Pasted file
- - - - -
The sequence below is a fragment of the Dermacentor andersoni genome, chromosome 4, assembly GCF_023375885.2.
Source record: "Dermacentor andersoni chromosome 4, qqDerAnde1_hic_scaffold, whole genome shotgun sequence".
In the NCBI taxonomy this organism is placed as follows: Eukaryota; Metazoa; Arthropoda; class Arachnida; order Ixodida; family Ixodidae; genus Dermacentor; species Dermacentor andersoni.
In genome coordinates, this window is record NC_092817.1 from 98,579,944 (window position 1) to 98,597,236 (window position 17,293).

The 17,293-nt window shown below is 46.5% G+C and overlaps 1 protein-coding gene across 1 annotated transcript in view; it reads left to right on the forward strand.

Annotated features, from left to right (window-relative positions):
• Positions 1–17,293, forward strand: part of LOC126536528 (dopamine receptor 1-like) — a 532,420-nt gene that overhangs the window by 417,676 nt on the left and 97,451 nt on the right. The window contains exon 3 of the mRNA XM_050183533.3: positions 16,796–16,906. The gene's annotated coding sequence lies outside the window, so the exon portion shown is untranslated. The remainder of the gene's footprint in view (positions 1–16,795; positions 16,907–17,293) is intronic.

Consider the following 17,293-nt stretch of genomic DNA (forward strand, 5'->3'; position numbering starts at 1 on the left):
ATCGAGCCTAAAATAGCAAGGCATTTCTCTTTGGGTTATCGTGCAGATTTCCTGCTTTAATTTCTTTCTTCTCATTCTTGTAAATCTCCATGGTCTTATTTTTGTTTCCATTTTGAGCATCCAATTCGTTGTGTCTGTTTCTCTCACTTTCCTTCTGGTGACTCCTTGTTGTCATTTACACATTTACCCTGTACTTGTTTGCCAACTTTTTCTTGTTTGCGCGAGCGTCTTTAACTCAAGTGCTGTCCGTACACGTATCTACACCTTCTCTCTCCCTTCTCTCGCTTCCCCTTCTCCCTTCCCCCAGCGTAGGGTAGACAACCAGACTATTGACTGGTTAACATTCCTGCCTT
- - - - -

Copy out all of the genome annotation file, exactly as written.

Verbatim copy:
The sequence below is a fragment of the Dermacentor andersoni genome, chromosome 4, assembly GCF_023375885.2.
Source record: "Dermacentor andersoni chromosome 4, qqDerAnde1_hic_scaffold, whole genome shotgun sequence".
In the NCBI taxonomy this organism is placed as follows: Eukaryota; Metazoa; Arthropoda; class Arachnida; order Ixodida; family Ixodidae; genus Dermacentor; species Dermacentor andersoni.
In genome coordinates, this window is record NC_092817.1 from 98,579,944 (window position 1) to 98,597,236 (window position 17,293).

The 17,293-nt window shown below is 46.5% G+C and overlaps 1 protein-coding gene across 1 annotated transcript in view; it reads left to right on the forward strand.

Annotated features, from left to right (window-relative positions):
• Positions 1–17,293, forward strand: part of LOC126536528 (dopamine receptor 1-like) — a 532,420-nt gene that overhangs the window by 417,676 nt on the left and 97,451 nt on the right. The window contains exon 3 of the mRNA XM_050183533.3: positions 16,796–16,906. The gene's annotated coding sequence lies outside the window, so the exon portion shown is untranslated. The remainder of the gene's footprint in view (positions 1–16,795; positions 16,907–17,293) is intronic.

Consider the following 17,293-nt stretch of genomic DNA (forward strand, 5'->3'; position numbering starts at 1 on the left):
ATCGAGCCTAAAATAGCAAGGCATTTCTCTTTGGGTTATCGTGCAGATTTCCTGCTTTAATTTCTTTCTTCTCATTCTTGTAAATCTCCATGGTCTTATTTTTGTTTCCATTTTGAGCATCCAATTCGTTGTGTCTGTTTCTCTCACTTTCCTTCTGGTGACTCCTTGTTGTCATTTACACATTTACCCTGTACTTGTTTGCCAACTTTTTCTTGTTTGCGCGAGCGTCTTTAACTCAAGTGCTGTCCGTACACGTATCTACACCTTCTCTCTCCCTTCTCTCGCTTCCCCTTCTCCCTTCCCCCAGCGTAGGGTAGACAACCAGACTATTGACTGGTTAACATTCCTGCCTT